The Ekso GT by Ekso Bionics has finally been cleared by the FDA for clinical use. The company received clearance to market its exoskeleton for use in rehabilitation centers for the treatment of individuals with hemiplegia due to stroke, individuals with spinal cord injuries at levels T4 to L5, and individuals with spinal cord injuries at levels T3 to C7 (ASIA D).
This is great news for Ekso Bionics which has been working on receiving FDA clearance for many years. The Ekso GT is now cleared for spinal cord injury patients with a lower level of injury than previously approved for rehabilitation exoskeletons. Furthermore, the Ekso GT is now the first exoskeleton to be approved in the US for hemiplegia (paralysis of one side of the body) due to stroke. This is a huge step forward for Ekso Bionics and all medical exoskeletons. Opening exoskeleton rehabilitation to stroke patients will be an order of magnitude leap in the number of people that can now benefit from this technology. The number of patients with paralysis due to stroke far outnumbers those with partial spinal cord injury. If you think about your family and your friends’ families chances are is that you know someone who has had to go through stroke rehabilitation (at least I do). In February, ExR covered the Stroke Recovery Clinical Trials With Ekso GT conducted by the Kessler Foundation. Without a doubt, these thorough trials were instrumental in swaying the FDA.
The Ekso GT by Ekso Bionics now joins the ranks of ReWalk by ReWalk Robotics and Indego by Parker Hannifin in having their rehabilitation exoskeleton approved for clinical use:
While Ekso Bionics is the first company to receive FDA approval for use with patients that have hemiplegia due to stroke it is also the first company not to receive approval for personal use. This is really not too surprising, as the Ekso GT is a rehabilitation device that purposely does not take full control over balancing while walking. In order for rehabilitation and retraining to happen, the patient must be responsible for shifting their weight and maintaining accurate body posture. If the rehabilitation exoskeleton did everything, then the patient will just be along for the ride and will not get any benefit of using it. ReWalk robotics was founded with the intention of creating a wearable robot that can replace the wheelchair. Its original intent was to be used for customers who will never improve and recover their walking capabilities. Over the years, the ReWalk became a rehabilitation device, but the goal of the company is still to make exoskeletons that can replace wheelchairs for at least some users. Therefore it makes sense that it was very important for ReWalk to acquire FDA approval for home use. Ekso Bionics on the other hand has always strived to create augmentative exoskeletons for able bodied users and rehabilitation devices. Creating a wheelchair replacing device has never been Ekso’s top priority and it makes sense that they have concentrated in other areas and have not received FDA approval for home use yet.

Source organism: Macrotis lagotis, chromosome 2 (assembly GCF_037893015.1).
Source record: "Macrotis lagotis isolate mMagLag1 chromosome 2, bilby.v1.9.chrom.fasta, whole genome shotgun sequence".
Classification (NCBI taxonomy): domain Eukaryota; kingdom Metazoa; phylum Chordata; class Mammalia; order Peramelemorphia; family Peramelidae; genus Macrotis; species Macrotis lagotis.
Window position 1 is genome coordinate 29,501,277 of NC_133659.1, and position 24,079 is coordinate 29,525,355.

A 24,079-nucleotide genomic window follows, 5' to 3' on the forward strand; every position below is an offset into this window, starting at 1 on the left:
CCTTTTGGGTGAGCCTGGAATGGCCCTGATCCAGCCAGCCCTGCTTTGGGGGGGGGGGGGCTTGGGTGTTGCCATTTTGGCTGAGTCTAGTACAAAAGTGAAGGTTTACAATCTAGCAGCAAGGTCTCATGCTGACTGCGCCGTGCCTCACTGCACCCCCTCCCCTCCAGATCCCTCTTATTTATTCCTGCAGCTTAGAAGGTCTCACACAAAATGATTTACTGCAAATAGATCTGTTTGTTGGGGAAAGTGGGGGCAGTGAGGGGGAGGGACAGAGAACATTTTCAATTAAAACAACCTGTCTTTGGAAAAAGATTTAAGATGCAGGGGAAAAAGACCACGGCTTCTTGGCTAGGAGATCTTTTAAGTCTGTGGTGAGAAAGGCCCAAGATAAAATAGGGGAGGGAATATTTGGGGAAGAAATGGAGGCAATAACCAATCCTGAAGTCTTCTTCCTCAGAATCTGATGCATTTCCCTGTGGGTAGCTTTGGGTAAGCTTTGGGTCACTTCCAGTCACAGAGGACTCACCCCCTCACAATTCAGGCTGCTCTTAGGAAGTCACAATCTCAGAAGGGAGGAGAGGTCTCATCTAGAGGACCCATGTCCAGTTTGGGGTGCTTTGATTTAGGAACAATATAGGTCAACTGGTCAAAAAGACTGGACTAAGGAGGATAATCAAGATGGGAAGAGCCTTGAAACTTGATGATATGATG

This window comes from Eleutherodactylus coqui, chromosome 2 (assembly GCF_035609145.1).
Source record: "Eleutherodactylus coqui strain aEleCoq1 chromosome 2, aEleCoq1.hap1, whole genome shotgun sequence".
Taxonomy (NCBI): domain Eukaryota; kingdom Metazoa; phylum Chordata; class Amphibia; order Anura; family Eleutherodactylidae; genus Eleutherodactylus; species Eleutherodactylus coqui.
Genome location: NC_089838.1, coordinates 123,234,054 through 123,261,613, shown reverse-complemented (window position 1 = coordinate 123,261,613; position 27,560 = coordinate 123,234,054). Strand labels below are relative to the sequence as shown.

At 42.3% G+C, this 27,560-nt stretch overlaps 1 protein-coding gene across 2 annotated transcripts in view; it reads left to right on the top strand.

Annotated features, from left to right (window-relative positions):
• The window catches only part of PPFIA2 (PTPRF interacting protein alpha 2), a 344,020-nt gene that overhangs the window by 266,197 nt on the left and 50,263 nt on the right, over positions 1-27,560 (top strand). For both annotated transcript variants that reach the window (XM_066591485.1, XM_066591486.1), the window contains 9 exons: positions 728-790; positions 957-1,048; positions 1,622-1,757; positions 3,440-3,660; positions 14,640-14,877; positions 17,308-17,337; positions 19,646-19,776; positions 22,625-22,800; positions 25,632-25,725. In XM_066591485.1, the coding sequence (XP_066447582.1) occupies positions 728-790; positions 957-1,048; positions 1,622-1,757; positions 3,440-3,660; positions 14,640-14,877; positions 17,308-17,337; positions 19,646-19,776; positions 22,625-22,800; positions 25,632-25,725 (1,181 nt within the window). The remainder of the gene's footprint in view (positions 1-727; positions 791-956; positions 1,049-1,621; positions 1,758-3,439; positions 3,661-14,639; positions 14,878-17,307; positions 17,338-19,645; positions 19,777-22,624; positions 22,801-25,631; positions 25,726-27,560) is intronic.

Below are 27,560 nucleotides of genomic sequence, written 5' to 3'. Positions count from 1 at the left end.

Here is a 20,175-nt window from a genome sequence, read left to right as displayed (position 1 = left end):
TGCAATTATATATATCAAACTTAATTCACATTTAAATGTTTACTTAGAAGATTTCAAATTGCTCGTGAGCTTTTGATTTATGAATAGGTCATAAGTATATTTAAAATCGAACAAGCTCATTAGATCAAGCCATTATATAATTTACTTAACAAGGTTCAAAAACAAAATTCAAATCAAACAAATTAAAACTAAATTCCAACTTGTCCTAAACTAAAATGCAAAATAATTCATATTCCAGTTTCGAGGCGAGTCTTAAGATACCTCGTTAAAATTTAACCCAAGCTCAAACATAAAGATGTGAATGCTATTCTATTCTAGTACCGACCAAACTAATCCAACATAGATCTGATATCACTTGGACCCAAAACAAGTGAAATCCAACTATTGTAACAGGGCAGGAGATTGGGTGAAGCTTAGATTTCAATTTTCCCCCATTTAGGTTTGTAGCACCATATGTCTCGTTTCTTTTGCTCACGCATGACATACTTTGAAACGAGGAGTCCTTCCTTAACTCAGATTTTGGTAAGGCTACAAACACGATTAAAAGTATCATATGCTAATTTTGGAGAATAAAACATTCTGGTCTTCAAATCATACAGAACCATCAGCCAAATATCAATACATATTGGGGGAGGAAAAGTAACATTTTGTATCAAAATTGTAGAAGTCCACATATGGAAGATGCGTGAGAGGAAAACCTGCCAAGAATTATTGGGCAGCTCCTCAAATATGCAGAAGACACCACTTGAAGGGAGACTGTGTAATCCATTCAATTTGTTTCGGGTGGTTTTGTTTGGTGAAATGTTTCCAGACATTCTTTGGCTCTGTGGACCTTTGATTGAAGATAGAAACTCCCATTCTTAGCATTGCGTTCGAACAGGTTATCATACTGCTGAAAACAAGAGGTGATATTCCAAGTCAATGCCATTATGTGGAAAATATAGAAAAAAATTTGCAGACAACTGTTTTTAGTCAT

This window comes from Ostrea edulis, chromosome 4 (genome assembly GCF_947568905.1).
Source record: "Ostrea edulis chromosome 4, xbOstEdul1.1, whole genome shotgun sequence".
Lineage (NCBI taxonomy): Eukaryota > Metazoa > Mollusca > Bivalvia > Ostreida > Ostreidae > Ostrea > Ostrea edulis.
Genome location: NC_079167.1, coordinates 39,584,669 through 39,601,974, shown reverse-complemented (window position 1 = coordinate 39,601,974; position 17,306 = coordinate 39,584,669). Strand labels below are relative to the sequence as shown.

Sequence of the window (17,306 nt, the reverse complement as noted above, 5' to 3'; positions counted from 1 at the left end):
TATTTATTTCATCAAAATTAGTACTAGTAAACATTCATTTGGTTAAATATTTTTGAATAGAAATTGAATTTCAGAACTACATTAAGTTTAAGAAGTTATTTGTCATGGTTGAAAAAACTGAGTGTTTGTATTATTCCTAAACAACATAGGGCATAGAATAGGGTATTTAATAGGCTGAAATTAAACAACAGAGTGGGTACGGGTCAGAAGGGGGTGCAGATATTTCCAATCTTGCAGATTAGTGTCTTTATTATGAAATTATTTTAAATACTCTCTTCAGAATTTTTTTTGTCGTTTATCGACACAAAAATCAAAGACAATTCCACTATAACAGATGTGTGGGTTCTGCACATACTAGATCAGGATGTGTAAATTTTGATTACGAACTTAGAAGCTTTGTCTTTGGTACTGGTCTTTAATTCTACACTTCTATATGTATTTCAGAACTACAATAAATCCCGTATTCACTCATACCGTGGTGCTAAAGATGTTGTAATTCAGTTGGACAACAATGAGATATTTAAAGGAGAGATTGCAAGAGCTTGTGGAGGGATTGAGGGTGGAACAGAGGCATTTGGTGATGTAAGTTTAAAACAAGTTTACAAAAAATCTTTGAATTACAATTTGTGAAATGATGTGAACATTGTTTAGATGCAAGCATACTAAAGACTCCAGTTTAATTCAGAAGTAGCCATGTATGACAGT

Reception of the news of the FDA approval was surprisingly low energy. The company stock had only a modest initial increase. Equally, Google News and Twitter also showed low activity. This was most likely because we just had Parker Hannifin announce their FDA approval for their Indego exoskeleton. In addition, Ekso Bionics has been working for a long time to get here, and most people were expecting it. Finally, it’s doubtful many investors understand the importance of gaining FDA clearance for stroke rehabilitation, which opens a much larger market to the Ekso GT.
Will the FDA approval change anything for the Ekso GT in the short and long term? I think yes. Last year a manager at Project Walk for example sited the Ekso GT not having FDA approval for clinical use as the primary reason for going with a trial run with the ReWalk instead. Now the Ekso GT is on equal footing and the entire industry is starting to look more and more respectable in the US with not one but now three FDA approved devices on the market.
Who is next?
Expect CYBERDYNE, Rex Bionics, B-Temia, Bionik Laboratories, Gogoa and Hocoma (in no particular order) to eventually get FDA approval, but probably not this year. In the meantime, Ekso Bionics have posted a lightly edited video that does a great job at showing the Ekso GT in action:
You can read the full announcement by Ekso Bionics on Global Newswire:
Amendments to Form 8-K: